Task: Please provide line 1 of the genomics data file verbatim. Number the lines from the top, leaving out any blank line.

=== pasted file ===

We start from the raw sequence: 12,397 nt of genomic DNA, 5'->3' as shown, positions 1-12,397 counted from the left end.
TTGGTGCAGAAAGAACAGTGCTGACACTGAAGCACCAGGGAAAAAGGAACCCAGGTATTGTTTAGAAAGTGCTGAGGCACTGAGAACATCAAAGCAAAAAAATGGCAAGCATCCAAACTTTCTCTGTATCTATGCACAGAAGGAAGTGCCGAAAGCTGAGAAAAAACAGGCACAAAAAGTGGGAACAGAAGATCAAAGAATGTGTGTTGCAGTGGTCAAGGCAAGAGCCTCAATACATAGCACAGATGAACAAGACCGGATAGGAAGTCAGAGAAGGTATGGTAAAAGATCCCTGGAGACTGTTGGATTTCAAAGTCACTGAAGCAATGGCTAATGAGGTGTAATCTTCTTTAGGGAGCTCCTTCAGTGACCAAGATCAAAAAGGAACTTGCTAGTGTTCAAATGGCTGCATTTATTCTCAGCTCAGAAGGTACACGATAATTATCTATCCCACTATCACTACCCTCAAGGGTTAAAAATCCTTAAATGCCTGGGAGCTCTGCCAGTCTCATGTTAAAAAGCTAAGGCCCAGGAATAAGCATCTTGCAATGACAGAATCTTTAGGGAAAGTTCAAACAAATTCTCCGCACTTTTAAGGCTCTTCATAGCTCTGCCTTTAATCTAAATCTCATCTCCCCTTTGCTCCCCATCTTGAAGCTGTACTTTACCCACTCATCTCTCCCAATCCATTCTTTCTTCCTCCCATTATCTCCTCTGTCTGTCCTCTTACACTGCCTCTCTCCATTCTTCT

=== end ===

We start from the raw sequence: 12,397 nt of genomic DNA, 5'->3' as shown, positions 1-12,397 counted from the left end.